Whistler House Museum
Backstory and Context
Anna settled the family in Connecticut, where she encouraged James to become an Episcopalian minister by enrolling him in Christ Church Hall School. His continued interest in art prompted him to study drawing at West Point Military Academy in the 1850s, but he was expelled for poor academic performance and for his anti-authoritarian attitude. Whistler worked briefly as a topographical draftsman for two months, picking up the process of etching before departing for Paris in 1855 to pursue his career as an artist. Studying at the Ecole Imperiale and with Swiss painter Charles Gabriel Gleyre (who later taught Claude Monet and Camille Pissarro), 21-year-old Whistler threw himself into the lifestyle of the "bohemian artist," living well beyond his means. To alleviate his debts, he copied 17th-century Dutch and Spanish paintings at the Louvre. He befriended another painter, Henri Fantin-Latour, who introduced him to Realist painters Gustave Courbet, Alphonse Legros, and Édouard Manet, along with poet and art critic Charles Baudelaire. Courbet had a deep influence on Whistler's paintings for the next several years, but despite positive feedback from the art community, Whistler quickly began to adopt Japanese aesthetics and a more avant-garde style which put him at odds with conservative critics. Though James moved permanently to London in 1859, he traveled extensively in Europe and took a trip to Chile. Meanwhile, James' family was divided by the American Civil War, and his younger brother William served as a surgeon in the Confederate Army. Their mother, Anna, moved to London in 1864 to live with James, who then painted his famous portrait of her, "Arrangement in Grey and Black No. 1 Portrait of the Artist's Mother," more commonly known as "Whistler's Mother" (1; 3).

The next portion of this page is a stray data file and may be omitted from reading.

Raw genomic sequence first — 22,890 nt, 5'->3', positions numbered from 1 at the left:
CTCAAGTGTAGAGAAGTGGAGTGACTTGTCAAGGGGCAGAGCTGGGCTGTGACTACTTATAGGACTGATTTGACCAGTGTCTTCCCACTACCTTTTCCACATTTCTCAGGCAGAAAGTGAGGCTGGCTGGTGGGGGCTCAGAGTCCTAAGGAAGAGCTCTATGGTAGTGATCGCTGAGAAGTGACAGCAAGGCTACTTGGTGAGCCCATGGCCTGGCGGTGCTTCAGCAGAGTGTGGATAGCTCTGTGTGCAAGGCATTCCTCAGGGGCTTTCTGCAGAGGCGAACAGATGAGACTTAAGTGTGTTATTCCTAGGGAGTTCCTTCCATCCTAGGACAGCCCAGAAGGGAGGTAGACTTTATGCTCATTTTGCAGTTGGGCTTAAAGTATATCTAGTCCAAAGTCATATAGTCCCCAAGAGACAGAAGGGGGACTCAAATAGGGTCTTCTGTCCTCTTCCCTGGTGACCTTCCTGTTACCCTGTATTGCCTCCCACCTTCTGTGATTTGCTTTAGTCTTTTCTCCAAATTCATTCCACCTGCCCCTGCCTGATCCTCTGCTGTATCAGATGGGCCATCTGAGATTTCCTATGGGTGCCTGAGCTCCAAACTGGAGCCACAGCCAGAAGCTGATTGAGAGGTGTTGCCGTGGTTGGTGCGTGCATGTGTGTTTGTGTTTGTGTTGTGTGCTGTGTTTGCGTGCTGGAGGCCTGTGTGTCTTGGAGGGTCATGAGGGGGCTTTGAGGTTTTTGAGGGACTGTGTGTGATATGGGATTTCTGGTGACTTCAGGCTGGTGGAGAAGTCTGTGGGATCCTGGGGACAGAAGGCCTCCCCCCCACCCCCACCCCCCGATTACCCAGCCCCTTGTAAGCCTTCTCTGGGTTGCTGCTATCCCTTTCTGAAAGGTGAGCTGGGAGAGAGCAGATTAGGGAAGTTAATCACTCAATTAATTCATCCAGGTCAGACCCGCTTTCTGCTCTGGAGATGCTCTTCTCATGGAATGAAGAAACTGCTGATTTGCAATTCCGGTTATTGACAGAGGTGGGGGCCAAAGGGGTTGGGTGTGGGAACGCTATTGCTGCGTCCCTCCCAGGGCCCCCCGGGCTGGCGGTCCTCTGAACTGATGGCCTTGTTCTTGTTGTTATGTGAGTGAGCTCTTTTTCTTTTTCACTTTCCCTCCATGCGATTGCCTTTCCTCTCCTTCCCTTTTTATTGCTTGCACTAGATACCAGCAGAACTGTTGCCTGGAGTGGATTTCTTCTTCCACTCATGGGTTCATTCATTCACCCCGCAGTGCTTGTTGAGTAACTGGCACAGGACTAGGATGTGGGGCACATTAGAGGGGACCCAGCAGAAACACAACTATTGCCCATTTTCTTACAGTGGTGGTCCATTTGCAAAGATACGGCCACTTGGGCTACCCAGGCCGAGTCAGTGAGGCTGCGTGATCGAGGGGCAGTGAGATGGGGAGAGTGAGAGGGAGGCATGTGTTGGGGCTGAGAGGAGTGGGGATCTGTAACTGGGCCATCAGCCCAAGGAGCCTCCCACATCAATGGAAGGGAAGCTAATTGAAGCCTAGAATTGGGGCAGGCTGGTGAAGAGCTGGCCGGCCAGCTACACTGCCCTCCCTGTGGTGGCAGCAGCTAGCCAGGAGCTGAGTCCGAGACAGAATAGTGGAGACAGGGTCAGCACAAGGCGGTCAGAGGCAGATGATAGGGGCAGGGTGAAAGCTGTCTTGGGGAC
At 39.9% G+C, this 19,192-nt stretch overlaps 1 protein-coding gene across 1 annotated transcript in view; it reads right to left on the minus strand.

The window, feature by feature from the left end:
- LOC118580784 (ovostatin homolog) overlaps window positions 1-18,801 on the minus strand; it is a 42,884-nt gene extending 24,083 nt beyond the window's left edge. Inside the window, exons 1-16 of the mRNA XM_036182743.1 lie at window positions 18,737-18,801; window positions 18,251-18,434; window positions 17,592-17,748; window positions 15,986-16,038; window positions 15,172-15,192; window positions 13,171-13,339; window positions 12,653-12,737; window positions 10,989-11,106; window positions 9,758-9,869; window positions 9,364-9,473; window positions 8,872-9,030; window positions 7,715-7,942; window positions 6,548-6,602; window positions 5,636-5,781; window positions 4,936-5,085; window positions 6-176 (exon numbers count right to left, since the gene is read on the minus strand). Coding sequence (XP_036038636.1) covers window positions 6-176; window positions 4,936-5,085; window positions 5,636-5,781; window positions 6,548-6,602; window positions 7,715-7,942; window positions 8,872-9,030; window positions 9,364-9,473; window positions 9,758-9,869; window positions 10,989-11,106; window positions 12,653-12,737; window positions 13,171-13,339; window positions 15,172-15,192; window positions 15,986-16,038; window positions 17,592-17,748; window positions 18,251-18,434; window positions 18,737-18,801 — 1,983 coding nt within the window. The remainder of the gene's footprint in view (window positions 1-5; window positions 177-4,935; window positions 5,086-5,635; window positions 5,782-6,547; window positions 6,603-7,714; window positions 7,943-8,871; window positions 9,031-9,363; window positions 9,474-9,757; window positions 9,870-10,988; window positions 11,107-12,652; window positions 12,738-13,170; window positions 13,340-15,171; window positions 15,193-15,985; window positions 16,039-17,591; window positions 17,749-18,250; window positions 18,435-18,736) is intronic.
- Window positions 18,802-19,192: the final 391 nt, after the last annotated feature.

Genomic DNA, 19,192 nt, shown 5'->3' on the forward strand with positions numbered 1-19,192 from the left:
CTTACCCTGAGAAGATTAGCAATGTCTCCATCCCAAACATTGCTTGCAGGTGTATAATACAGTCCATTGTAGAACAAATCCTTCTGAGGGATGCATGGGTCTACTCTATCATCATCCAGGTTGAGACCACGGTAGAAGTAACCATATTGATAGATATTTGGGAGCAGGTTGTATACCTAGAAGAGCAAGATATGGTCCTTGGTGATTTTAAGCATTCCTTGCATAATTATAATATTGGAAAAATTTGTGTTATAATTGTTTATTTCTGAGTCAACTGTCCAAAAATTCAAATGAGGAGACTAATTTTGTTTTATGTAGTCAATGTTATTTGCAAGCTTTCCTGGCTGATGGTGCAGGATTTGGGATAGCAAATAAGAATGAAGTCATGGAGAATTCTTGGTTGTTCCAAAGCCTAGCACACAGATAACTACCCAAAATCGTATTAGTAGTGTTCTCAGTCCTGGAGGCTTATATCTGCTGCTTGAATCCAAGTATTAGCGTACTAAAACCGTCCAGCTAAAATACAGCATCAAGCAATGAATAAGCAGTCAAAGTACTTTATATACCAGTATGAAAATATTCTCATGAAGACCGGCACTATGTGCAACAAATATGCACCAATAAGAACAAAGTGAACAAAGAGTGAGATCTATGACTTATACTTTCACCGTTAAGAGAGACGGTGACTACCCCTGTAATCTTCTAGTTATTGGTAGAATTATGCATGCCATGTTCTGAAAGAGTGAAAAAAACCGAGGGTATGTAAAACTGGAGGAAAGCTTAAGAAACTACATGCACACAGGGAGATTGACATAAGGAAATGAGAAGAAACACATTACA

During the 1870s, Whistler was influenced by the Impressionist movement and by Japanese aesthetic principles, painting primarily maritime "nocturnes" and portraits. Despite his recognition as an artist and his reputation for wittiness (at parties, he could keep pace with the author Oscar Wilde), Whistler's mood swings, demand for control, and strong opinions at times caused him both personal and professional setbacks. His Harmony in Blue and Gold: The Peacock Room resulted in a dispute with patron Frederick Leyland, and Whistler sued art critic John Ruskin for libel after a negative review of Nocturne in Black and Gold: The Falling Rocket. The suit resulted in an award of only one farthing, leaving Whistler in bankruptcy over the court costs. Financial struggles forced him to leave London for Venice in 1879, where he was commissioned for a series of etchings, as well as painting watercolors and pastels of the city. He described his theory of art as "the science of color and 'picture pattern,'" (1). Returning to London, he experimented with lithographs and color photography, and in 1888 married Beatrix Godwin, a friend and former pupil with connections conducive to gaining more commissions. The couple resided in Paris until Beatrix's death of cancer in 1896, after which Whistler's own health declined. For a few years before his own death in 1903, Whistler ran a Paris art school of his own founding. Whistler's diverse plethora of works "represent one of the earliest shifts from traditional representational art to abstraction that is at the heart of much of modern art," (1) and was considered "the finest etcher since Rembrandt," (2).